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Almost a decade after fires devastated Cuyamaca Rancho State Park, State Park officials will launch a series of public gatherings aimed at crafting a new long-range plan for the 24,700-acre park, long seen as one of San Diego County’s most popular and scenic expanses of backcountry.

Nedra Martinez, superintendent of the Palomar and Cuyamaca Rancho state parks, said the lingering fallout from the 2003 Cedar fire is forcing officials to rethink issues related to public access and preservation.

“The ’03 fire really changed who we are,” she said. “It has in some cases broadened what we can do and in some cases narrowed it.”

Park officials plan this fall to host the first of three public workshops on the future of Cuyamaca Rancho as they put together a draft general plan that would replace the long-range document approved in 1986. The initial workshop will be held at 6 p.m. on Oct. 3 in the main showroom at the Viejas Casino, 5000 Willows Rd.,in Alpine.

Items to be discussed will include:

Park facilities. The Cedar fire damaged or destroyed numerous facilities, including the Dyar House visitor center and the Los Caballos family and equestrian campground. Officials want to figure out, with public input, whether to relocate these facilities and, if so, where.

Cultural sites. Martinez said the blaze uncovered more archeological and historical sites than previously documented at Cuyamaca. Because those cultural resources must be protected, it limits what can be done with the land, she said.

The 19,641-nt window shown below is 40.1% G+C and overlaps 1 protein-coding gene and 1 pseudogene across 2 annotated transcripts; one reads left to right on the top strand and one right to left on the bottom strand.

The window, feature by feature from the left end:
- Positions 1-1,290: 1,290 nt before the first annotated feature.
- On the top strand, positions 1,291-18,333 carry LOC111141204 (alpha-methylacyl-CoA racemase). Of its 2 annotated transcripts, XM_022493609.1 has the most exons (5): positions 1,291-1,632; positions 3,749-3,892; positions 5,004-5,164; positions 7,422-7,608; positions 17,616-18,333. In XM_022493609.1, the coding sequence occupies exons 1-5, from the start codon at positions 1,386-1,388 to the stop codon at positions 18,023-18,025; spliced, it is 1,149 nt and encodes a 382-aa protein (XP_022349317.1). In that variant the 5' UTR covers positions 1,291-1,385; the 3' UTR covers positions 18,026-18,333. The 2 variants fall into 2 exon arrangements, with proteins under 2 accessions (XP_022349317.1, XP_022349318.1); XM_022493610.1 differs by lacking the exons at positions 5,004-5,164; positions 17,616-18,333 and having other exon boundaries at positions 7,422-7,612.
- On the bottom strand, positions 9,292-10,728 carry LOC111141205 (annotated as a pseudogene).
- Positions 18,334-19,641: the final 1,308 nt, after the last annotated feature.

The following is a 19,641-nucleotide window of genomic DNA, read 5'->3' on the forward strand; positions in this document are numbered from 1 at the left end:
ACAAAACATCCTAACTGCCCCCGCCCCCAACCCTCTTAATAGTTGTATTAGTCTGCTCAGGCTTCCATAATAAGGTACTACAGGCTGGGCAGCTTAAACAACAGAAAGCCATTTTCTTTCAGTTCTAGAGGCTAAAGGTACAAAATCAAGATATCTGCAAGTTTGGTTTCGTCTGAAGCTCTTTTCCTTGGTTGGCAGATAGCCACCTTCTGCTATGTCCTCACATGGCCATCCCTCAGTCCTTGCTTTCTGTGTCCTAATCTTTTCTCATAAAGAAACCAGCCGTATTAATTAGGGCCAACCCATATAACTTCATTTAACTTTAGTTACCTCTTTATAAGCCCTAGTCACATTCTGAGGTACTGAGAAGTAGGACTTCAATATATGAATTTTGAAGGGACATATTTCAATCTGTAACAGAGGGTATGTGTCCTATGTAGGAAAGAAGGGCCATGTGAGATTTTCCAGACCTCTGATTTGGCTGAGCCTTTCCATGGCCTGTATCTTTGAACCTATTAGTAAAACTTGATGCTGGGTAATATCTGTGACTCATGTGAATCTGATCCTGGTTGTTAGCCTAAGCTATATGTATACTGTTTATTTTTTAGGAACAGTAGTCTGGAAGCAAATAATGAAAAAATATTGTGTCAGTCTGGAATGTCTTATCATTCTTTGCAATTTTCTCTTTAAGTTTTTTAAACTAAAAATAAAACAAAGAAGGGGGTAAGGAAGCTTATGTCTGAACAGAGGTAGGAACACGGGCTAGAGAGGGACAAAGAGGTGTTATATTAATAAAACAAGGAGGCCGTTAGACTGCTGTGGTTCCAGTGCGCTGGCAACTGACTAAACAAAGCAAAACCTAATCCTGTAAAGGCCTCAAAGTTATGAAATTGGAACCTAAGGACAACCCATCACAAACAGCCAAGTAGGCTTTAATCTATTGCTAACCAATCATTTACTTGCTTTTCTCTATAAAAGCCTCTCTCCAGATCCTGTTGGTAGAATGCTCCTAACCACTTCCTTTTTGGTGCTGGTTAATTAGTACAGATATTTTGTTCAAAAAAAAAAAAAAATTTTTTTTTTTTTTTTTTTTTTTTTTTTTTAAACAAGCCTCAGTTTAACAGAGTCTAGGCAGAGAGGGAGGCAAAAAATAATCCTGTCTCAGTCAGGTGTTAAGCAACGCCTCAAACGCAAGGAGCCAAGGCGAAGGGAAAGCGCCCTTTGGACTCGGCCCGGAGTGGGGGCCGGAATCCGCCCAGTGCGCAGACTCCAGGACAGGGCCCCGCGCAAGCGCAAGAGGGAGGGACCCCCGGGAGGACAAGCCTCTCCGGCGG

Trail system. The fire remade the park’s vegetation and vistas, and has spurred talk about whether some trails within the 100-mile system should be realigned to better fit the changed landscape.

Martinez said the issue of day-use fees and campground fees will not be part of the general plan overhaul. “We have not had any discussions about raising or lowering fees,” she said.

Park officials plan to release a draft environmental impact report related to the new plan by early 2014 and hope to have the plan in place by the end of that year. At least two additional public workshops will be held.

State officials have budgeted $420,000 to complete the document.

The park, roughly 40 miles east of San Diego, includes Cuyamaca Reservoir, Stonewall Peak, Three Sisters waterfalls and the Green Valley and Paso Picacho campgrounds. In 2010, the park had 406,000 visitors in 2010, Martinez said. 2011 figures were unavailable.

In the year before the Cedar fire, the park reported 647,000 visitors.

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